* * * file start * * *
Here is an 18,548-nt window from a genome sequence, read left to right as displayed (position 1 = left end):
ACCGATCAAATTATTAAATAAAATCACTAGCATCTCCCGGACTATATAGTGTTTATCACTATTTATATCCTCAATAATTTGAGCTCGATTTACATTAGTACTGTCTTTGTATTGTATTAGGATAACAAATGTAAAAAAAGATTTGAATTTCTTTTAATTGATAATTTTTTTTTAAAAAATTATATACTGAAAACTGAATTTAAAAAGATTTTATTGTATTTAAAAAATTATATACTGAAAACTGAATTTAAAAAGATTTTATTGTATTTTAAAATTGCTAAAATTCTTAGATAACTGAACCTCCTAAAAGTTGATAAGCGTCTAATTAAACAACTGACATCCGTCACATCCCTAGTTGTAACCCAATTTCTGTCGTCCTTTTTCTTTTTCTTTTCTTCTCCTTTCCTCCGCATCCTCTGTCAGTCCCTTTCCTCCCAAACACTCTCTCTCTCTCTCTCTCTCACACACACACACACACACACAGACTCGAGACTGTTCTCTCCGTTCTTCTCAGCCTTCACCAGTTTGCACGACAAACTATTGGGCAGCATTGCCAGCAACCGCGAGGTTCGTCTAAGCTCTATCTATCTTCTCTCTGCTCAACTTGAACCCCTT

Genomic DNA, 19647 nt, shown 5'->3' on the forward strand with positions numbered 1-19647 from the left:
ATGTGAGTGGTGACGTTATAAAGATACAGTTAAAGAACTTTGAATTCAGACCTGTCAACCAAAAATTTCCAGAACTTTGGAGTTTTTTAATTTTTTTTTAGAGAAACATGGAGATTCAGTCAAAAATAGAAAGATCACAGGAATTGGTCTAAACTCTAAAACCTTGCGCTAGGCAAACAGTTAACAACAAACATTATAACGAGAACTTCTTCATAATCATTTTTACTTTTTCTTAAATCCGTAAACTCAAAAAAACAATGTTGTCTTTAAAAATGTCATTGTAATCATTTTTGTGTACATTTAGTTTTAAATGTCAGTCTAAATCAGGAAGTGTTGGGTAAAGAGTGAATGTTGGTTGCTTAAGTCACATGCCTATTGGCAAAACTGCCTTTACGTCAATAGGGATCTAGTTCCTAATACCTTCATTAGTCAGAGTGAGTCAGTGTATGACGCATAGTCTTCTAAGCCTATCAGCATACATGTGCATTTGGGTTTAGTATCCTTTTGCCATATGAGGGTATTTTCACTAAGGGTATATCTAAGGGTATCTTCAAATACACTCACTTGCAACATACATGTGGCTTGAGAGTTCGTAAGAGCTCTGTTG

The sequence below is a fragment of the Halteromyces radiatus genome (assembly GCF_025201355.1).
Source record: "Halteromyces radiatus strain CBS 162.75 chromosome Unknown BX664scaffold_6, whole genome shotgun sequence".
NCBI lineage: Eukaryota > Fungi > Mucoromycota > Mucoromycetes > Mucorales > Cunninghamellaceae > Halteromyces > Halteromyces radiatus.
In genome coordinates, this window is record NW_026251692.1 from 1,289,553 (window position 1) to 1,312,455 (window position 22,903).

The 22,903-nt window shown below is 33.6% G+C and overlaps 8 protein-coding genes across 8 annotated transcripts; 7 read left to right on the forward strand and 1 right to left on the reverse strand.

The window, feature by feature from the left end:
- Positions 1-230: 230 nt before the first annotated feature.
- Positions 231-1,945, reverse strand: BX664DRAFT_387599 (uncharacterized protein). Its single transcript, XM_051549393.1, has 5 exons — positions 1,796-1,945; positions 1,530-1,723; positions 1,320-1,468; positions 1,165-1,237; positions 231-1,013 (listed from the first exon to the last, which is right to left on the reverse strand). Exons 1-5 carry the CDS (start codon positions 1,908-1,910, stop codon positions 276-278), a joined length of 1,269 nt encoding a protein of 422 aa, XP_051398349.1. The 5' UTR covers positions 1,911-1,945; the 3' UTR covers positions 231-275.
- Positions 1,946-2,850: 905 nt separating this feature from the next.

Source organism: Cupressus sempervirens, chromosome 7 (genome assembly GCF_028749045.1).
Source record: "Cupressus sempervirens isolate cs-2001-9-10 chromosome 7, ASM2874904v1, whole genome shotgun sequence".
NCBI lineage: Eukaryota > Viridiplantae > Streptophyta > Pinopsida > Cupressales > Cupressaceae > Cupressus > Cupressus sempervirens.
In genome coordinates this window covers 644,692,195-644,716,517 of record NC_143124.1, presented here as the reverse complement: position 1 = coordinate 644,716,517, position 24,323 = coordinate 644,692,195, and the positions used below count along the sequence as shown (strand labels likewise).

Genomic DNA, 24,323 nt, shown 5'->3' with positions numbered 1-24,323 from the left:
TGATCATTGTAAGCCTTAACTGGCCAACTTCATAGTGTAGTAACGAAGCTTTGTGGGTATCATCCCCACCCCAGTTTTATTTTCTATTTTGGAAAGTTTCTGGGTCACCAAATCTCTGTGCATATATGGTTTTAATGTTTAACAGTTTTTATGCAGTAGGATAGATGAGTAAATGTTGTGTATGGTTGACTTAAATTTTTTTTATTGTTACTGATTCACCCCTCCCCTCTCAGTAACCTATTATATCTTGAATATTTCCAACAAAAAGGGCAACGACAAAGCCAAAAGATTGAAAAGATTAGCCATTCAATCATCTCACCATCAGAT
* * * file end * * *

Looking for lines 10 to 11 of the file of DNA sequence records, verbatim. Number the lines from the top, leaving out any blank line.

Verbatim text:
The window, feature by feature from the left end:
- Positions 1-230: 230 nt before the first annotated feature.